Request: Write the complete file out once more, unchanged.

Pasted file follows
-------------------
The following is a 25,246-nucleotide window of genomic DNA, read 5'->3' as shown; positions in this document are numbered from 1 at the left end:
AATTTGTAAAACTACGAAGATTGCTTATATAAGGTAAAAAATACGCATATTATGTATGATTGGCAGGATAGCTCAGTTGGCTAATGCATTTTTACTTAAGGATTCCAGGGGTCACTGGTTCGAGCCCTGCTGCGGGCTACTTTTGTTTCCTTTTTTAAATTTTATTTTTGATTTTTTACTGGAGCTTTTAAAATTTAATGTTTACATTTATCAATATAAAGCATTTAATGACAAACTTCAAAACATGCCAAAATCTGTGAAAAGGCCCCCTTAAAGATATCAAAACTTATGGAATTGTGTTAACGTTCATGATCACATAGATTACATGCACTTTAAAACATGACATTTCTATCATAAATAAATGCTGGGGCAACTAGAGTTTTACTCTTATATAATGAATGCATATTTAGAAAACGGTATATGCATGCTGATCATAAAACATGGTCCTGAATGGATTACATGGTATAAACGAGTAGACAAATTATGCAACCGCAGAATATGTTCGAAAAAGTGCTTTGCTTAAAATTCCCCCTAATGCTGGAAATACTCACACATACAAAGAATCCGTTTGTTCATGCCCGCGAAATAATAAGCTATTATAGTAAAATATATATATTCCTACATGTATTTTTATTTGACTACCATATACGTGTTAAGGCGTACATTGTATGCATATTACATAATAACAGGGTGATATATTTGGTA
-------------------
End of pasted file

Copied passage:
The following is a 25,246-nucleotide window of genomic DNA, read 5'->3' as shown; positions in this document are numbered from 1 at the left end:
AATTTGTAAAACTACGAAGATTGCTTATATAAGGTAAAAAATACGCATATTATGTATGATTGGCAGGATAGCTCAGTTGGCTAATGCATTTTTACTTAAGGATTCCAGGGGTCACTGGTTCGAGCCCTGCTGCGGGCTACTTTTGTTTCCTTTTTTAAATTTTATTTTTGATTTTTTACTGGAGCTTTTAAAATTTAATGTTTACATTTATCAATATAAAGCATTTAATGACAAACTTCAAAACATGCCAAAATCTGTGAAAAGGCCCCCTTAAAGATATCAAAACTTATGGAATTGTGTTAACGTTCATGATCACATAGATTACATGCACTTTAAAACATGACATTTCTATCATAAATAAATGCTGGGGCAACTAGAGTTTTACTCTTATATAATGAATGCATATTTAGAAAACGGTATATGCATGCTGATCATAAAACATGGTCCTGAATGGATTACATGGTATAAACGAGTAGACAAATTATGCAACCGCAGAATATGTTCGAAAAAGTGCTTTGCTTAAAATTCCCCCTAATGCTGGAAATACTCACACATACAAAGAATCCGTTTGTTCATGCCCGCGAAATAATAAGCTATTATAGTAAAATATATATATTCCTACATGTATTTTTATTTGACTACCATATACGTGTTAAGGCGTACATTGTATGCATATTACATAATAACAGGGTGATATATTTGGTA